Sunday, 24 November 2013

The Hunger Games: Catching Fire

After their controversial victory at the 74th annual Hunger Games, Katniss Everdeen (Jennifer Lawrence) and Peeta Mellark (Josh Hutcherson) embark on their victory tour over the nation of Panem. However, something has changed while they have been away. Districts have began to rebel, hope has arisen and law enforcement has been raised. In order to stop a nation-wide rebellion, President Snow (Donald Sutherland) knows something must be done while Katniss becomes a beacon of hope for the districts she visits. To him, there is one solution. Katniss Everdeen must go back into the arena for the 75th Hunger Games.

Let me begin by stating that I am a huge fan of this book series. I also enjoyed the first film. It wasn't without its flaws, but I found it to be a compelling, and skilful adaptation. Catching Fire was my favourite book of the trilogy, and I'm pleased to say this adaptation not only surpasses the work of it's predecessor, but also the book from which it was adapted; a truly rare occasion. Catching Fire is an improvement on The Hunger Games in almost every way, and in many respects it is an exceptional film. It has a lengthy run time of 146 minutes, but this flew by. Opening with political themes of law and rebellion, moving swiftly into the build up and finally into the main attraction; the Games itself. From start to end, Catching Fire is sensational.

Opening impressively politically, it's immediately obvious that this will be a much darker film than its predecessor. The colours have been toned down, the acting is more advanced, the scripting is more serious. The first hour or so of Catching Fire builds on the story of the first film, and slides us smoothly into the story of the second book. Looking from a critical perspective, this is where the film is at its strongest. As always, Lawrence is the star of this film. She is just an extraordinary actress, and in this role, she carries the film by herself. This first hour is dark, and deeply atmospheric. It is essentially an hour of talking, but it is needed. It gives the film its depth and smartly political nature, and broadens the fictional world we're watching.

Before long, we move into the second act of the film; the training. This is possibly where the film is at its weakest. It feels far too familiar to the original, and there is nothing here that we haven't seen before. But this is the fault of the source book, and an adaptation wouldn't work without it. Lawrence continues to shine through, and this is where we meet our plethora of new co-stars, including a particularly impressive Sam Claflin as Finnick Odair. The rest of the co-stars also impress, each as interesting as the last. Still following the book almost to the word, director Francis Lawrence has clearly done his research, but it is essentially identical to the same part of the first film, and this can't help but bring everything down a bit.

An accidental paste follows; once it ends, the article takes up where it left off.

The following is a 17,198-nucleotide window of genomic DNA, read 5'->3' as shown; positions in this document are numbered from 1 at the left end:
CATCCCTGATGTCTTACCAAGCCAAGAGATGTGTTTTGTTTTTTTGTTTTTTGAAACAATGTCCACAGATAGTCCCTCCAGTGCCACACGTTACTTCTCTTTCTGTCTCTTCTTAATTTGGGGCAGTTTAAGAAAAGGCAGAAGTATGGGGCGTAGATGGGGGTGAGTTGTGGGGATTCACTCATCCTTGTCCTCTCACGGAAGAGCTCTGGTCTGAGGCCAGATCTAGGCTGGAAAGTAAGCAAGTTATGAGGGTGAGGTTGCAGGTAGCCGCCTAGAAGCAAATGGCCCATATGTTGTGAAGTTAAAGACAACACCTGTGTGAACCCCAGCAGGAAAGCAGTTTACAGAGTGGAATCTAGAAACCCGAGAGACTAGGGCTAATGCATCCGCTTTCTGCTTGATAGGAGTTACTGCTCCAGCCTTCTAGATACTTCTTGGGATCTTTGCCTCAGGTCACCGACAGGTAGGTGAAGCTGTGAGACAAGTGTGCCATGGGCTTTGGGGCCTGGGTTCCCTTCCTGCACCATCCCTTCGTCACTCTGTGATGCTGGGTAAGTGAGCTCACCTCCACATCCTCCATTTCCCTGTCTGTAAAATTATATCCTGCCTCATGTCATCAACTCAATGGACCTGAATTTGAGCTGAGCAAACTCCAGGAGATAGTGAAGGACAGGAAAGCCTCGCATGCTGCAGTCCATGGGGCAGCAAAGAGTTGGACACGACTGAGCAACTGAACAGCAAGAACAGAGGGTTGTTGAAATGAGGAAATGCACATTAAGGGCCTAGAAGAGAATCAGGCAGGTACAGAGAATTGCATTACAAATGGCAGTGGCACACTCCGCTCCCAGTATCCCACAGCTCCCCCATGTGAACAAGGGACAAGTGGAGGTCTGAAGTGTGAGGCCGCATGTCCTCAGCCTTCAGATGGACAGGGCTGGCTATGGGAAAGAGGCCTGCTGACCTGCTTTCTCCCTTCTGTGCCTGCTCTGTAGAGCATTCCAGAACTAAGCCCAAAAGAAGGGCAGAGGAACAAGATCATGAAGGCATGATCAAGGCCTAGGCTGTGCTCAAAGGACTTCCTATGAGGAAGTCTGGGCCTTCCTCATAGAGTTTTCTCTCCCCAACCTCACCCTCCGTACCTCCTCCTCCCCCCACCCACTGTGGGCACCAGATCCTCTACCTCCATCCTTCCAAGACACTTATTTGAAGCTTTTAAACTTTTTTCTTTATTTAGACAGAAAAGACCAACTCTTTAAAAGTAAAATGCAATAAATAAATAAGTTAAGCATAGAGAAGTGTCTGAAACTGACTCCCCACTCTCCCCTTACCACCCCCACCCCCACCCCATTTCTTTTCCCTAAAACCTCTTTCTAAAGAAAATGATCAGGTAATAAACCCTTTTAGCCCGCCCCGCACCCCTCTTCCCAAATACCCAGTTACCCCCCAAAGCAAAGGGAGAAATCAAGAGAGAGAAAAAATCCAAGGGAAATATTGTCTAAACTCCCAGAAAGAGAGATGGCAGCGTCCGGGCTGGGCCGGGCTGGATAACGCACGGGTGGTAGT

However. Then act 3 begins, and we enter the arena. From a fan perspective, this is where the film, erm, catches fire. The action is far more advanced this time round, the camerawork is much better (and we can actually see what's going on), the stakes have been massively raised, and the visual effects are incredible. Well, they should be really, as Catching Fire boasts twice the budget of The Hunger Games. Many of the thrills here, including an exhilarating sequence on a spinning cornucopia and a pretty terrifying moment with some scary birds, are due to the clever brain of book writer Suzanne Collins, but director Lawrence has brought them to the screen with sheer power. The last hour of the film is fantastic.

Catching Fire is undeniably a superior film to its predecessor. All of the flaws have been improved, and many of the things that made the original so impressive have been brought back here. Any of the defects this time round actually come from the book; the level of film-making itself is hard to be criticised. Lawrence is as impressive as ever, and despite the lengthy running time it never feels boring. As an adaptation, Catching Fire is faultless. As a movie in its own right, there is still work to be done. With two more instalments of The Hunger Games' series to come in the next two years, my hopes are extremely high. If they can replicate or even build on the strength of Catching Fire,  this franchise will be something really special.

To Summarise: An improvement over its predecessor, The Hunger Games: Catching Fire is a powerful, well acted and smartly directed sequel.

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